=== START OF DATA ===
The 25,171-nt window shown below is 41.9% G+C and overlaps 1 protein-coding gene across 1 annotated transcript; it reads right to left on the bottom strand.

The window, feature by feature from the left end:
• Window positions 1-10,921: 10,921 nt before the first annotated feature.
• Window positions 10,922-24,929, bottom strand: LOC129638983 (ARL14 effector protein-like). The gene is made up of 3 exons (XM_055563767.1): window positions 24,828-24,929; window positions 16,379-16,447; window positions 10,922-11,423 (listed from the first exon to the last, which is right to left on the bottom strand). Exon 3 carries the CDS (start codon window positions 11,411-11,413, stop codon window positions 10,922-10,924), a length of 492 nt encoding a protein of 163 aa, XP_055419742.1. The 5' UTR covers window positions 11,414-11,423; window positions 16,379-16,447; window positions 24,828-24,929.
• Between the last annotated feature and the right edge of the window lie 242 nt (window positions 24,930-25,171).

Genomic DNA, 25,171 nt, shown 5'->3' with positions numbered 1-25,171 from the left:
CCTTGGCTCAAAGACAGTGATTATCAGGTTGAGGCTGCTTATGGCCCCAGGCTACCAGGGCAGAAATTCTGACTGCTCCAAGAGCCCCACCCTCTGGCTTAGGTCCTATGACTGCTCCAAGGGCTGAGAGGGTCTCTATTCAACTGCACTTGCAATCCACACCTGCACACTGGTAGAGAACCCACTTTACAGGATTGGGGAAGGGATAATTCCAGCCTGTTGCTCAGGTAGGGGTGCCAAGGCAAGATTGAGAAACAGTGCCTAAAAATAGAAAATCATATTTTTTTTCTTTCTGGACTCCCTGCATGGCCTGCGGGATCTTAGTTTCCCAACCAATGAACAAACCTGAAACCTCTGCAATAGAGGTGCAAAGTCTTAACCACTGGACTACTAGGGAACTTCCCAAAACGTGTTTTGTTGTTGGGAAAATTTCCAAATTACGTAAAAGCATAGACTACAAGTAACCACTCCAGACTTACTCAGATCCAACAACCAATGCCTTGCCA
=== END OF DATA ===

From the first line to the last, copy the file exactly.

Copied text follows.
The 25,171-nt window shown below is 41.9% G+C and overlaps 1 protein-coding gene across 1 annotated transcript; it reads right to left on the bottom strand.

The window, feature by feature from the left end:
• Window positions 1-10,921: 10,921 nt before the first annotated feature.
• Window positions 10,922-24,929, bottom strand: LOC129638983 (ARL14 effector protein-like). The gene is made up of 3 exons (XM_055563767.1): window positions 24,828-24,929; window positions 16,379-16,447; window positions 10,922-11,423 (listed from the first exon to the last, which is right to left on the bottom strand). Exon 3 carries the CDS (start codon window positions 11,411-11,413, stop codon window positions 10,922-10,924), a length of 492 nt encoding a protein of 163 aa, XP_055419742.1. The 5' UTR covers window positions 11,414-11,423; window positions 16,379-16,447; window positions 24,828-24,929.
• Between the last annotated feature and the right edge of the window lie 242 nt (window positions 24,930-25,171).

Genomic DNA, 25,171 nt, shown 5'->3' with positions numbered 1-25,171 from the left:
CCTTGGCTCAAAGACAGTGATTATCAGGTTGAGGCTGCTTATGGCCCCAGGCTACCAGGGCAGAAATTCTGACTGCTCCAAGAGCCCCACCCTCTGGCTTAGGTCCTATGACTGCTCCAAGGGCTGAGAGGGTCTCTATTCAACTGCACTTGCAATCCACACCTGCACACTGGTAGAGAACCCACTTTACAGGATTGGGGAAGGGATAATTCCAGCCTGTTGCTCAGGTAGGGGTGCCAAGGCAAGATTGAGAAACAGTGCCTAAAAATAGAAAATCATATTTTTTTTCTTTCTGGACTCCCTGCATGGCCTGCGGGATCTTAGTTTCCCAACCAATGAACAAACCTGAAACCTCTGCAATAGAGGTGCAAAGTCTTAACCACTGGACTACTAGGGAACTTCCCAAAACGTGTTTTGTTGTTGGGAAAATTTCCAAATTACGTAAAAGCATAGACTACAAGTAACCACTCCAGACTTACTCAGATCCAACAACCAATGCCTTGCCA